How to reckon with a Confederate past

Watch: New Orleans removes Confederate monument
Watch: New Orleans removes Confederate monument


    Watch: New Orleans removes Confederate monument


Watch: New Orleans removes Confederate monument 00:57

Story highlights

  • Issac Bailey: Removing Confederate monuments is a long overdue reckoning with our past
  • It is not about forgetting our past; it is about undoing the whitewashing done by those who came before us, Bailey writes

Issac Bailey has been a journalist in South Carolina for two decades and was most recently the primary columnist for The Sun News in Myrtle Beach. He was a 2014 Harvard University Nieman fellow. Follow him on Twitter: @ijbailey. The views expressed are his own.

(CNN)Confederate monuments and Confederate flags on public property weren't designed to honor the leaders of the Confederate States of America. They were installed and flown as an everyday reminder to black Southerners, that their homes are not their own, that their bodies can be taken the way their ancestors were, that their voices don't matter.

Issac Bailey
That's what's changing in New Orleans as construction workers undertake the work of removing four statues and monuments dedicated to one of the worst periods of US history. It's a long overdue grappling with the reality that many Americans remain comfortable worshipping men who commit great evil.
It's more than symbolic that the workers removing the monuments had to wear masks to hide their identities and be protected by a gaggle of armed law enforcement officials and initially do their work under the cover of night because of the threats they've received. It harkens back to the days white violence was used to oppress black Southerners, especially when they dared to make progress at the ballot box, in the classroom, to assert their God-given rights.
    Corey Stewart, a Republican hoping to be the next governor of Virginia, and others like him are so blinded by their rage, their hatred, they can't see the irony in their protests.
    "It appears ISIS has won," Stewart tweeted. "They are tearing down historical monuments in New Orleans now too. It must end. Despicable!"
    He then tweeted an image of an ISIS fighter destroying historical monuments in the Middle East next to one doing the same to a statue of an American hero.
    Stewart doesn't seem to realize that the Confederate-inspired Ku Klux Klan was an American form of ISIS. The Confederate leaders Stewart and others want to forever have places of honor gave rise to a Jim Crow South where systematic lynching, raping, and killing occurred on our soil for longer and caused more damage than ISIS has in the Middle East.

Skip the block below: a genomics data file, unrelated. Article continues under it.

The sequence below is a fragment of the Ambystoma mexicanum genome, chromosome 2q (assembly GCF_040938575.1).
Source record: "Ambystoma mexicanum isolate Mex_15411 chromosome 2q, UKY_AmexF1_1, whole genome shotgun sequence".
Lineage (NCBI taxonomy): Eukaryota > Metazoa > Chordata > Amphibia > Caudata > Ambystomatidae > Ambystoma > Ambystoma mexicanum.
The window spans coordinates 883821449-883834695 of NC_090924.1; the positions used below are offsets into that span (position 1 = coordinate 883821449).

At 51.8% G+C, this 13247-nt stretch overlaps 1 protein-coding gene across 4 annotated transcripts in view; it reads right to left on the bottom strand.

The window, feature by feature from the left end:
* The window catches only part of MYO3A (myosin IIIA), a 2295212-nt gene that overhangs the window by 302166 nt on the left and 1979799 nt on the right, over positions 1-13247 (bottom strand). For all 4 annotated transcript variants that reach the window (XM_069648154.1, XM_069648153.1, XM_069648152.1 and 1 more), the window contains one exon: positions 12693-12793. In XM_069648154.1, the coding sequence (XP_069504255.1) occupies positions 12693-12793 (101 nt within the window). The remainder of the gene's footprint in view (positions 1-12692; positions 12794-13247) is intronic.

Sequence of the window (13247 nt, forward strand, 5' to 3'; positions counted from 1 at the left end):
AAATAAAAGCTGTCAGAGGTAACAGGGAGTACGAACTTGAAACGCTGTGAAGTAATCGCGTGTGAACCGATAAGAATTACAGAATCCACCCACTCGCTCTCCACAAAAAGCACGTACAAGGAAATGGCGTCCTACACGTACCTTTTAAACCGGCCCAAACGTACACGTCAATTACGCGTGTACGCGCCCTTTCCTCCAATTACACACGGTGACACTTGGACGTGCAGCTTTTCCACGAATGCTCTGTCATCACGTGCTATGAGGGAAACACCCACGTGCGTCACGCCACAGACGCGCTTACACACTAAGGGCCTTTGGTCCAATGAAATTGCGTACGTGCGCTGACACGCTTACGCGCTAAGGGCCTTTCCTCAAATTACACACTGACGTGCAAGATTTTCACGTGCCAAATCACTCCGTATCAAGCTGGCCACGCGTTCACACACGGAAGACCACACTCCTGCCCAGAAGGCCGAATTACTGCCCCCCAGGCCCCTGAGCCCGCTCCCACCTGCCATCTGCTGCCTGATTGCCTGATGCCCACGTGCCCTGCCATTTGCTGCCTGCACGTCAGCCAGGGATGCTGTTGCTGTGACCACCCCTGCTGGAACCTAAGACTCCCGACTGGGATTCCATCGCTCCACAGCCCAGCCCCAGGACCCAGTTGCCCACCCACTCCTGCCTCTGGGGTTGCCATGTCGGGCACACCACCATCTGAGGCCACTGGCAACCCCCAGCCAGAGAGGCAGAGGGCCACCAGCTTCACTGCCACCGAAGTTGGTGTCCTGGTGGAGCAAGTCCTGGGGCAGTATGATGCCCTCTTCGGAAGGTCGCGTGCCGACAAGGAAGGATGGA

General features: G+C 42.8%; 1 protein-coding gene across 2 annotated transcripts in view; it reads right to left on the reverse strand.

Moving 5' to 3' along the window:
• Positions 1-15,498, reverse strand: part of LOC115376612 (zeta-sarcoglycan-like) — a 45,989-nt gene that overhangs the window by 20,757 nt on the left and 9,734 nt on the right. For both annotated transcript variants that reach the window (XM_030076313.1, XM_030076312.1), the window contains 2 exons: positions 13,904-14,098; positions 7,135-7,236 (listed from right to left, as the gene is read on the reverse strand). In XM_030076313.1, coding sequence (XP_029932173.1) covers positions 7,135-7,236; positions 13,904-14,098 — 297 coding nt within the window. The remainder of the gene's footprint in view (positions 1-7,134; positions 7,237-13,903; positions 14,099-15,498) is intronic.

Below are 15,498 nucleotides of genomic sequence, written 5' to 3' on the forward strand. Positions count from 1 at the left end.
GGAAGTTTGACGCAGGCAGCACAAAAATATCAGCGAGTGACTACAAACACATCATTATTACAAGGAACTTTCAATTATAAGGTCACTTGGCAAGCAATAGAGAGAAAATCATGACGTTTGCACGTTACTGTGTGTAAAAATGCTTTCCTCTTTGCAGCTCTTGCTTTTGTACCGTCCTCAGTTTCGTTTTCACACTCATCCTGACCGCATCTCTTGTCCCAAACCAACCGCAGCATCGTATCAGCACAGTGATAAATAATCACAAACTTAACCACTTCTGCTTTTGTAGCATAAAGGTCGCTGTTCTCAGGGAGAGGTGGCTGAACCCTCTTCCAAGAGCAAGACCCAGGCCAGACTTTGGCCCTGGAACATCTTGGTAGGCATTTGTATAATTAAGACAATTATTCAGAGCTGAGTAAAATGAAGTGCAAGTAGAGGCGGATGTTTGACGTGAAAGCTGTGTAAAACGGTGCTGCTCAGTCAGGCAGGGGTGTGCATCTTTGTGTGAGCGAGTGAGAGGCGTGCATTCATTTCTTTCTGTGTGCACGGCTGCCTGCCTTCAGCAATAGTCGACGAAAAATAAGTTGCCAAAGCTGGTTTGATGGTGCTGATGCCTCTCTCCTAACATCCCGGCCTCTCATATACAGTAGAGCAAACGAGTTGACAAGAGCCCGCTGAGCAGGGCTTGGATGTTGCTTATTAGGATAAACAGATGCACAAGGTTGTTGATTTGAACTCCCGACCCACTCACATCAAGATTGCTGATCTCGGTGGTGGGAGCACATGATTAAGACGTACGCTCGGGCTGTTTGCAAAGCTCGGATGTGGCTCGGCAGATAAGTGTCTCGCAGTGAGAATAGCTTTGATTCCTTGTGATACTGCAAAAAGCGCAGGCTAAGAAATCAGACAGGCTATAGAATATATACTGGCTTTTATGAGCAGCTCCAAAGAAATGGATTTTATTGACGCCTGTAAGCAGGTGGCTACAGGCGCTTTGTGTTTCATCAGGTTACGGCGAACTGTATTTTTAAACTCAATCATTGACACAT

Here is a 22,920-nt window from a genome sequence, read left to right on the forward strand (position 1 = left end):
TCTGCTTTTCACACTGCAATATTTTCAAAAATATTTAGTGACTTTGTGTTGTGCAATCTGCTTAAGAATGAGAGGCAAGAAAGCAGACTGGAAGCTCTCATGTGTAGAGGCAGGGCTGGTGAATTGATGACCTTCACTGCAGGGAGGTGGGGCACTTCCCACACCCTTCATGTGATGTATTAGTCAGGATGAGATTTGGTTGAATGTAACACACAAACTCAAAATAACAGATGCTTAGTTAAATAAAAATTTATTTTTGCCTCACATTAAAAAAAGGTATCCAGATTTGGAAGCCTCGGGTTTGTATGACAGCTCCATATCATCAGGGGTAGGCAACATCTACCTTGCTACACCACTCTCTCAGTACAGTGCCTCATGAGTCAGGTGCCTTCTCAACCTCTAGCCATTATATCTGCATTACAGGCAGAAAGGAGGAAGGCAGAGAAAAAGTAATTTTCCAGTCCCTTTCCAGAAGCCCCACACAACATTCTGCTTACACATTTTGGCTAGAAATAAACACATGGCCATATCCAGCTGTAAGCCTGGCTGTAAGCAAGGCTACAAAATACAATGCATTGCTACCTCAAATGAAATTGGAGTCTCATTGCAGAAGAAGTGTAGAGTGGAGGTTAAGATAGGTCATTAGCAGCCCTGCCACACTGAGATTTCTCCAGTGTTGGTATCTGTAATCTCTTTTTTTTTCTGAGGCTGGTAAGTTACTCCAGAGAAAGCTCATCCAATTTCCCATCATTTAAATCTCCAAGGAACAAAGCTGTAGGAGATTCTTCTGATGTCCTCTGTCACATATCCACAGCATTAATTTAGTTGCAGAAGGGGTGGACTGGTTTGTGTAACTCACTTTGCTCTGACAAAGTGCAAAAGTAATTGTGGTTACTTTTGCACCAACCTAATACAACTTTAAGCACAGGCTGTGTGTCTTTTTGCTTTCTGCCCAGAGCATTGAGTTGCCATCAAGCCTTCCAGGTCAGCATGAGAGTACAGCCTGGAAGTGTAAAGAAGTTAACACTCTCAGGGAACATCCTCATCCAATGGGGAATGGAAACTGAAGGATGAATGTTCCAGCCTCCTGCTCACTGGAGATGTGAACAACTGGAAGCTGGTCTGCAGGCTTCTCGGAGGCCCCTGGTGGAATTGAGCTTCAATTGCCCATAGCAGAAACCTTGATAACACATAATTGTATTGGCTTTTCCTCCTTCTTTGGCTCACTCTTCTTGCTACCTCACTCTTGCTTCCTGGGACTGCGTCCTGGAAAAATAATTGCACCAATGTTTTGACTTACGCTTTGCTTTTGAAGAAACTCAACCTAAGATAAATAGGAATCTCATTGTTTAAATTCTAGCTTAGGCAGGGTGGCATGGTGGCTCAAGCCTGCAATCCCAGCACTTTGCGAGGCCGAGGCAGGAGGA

Leaving up Confederate flag and monuments built by men honoring that horror would be akin to forcing the victims of ISIS to forever live under the notorious ISIS black flag and live amid monuments and statutes dedicated to "brave" ISIS commanders.
    In New Orleans, the statues slated for removal depict Robert E. Lee, Jefferson Davis and P.G.T. Beauregard: three of the most prominent members of the Confederate States of America -- leaders of a movement that committed treason against the U.S. and tried to implement a permanent state of black enslavement. How can we teach our kids to do right while providing special recognition for those who did so much wrong? Also to be removed is the memorial to the Battle of Liberty Place, which was originally erected to mark a deadly failed uprising by the "Crescent City White League" and later inscribed with a dedication to "white supremacy."
    No self-aware public institutions would build monuments to such men today for reasons that are beyond obvious. They don't represent a diversifying American public struggling to live up to its highest ideals. Their most prominent acts threatened the principles upon which we are trying to perfect America. The only question is what should be done about the monuments those who came before us built. Must we forever memorialize how they defined America?
    I think not. Removing those statues, like renaming buildings that bear their name or taking down the Confederate flag -- and even reexamining the presence of slave owners and slave rapists on our currency -- is a long overdue reckoning with our past.
    These statues have no place in public space. Museums are designed to contend with the complexity of these men's legacies, something that can't be practically done with a few lines of text carved into a statue. Don't destroy the monuments; allow the best minds in our best museums to find ways to preserve and display them. It is not about forgetting our past; it is about undoing the whitewashing done by those who came before us.
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    We are well into the 21st century and have yet to find the moral courage to say that if you commit some of the most horrific acts known to man -- owning other human beings, betraying your country to preserve slavery -- you forfeit the right to be remembered on public monuments and statues and currency that should be reserved for only the best among us.
    The best among us have never been perfect. But they found ways to do as much good and as little bad as possible. They should be our standard bearers, not those too morally weak and too blind to follow their lead.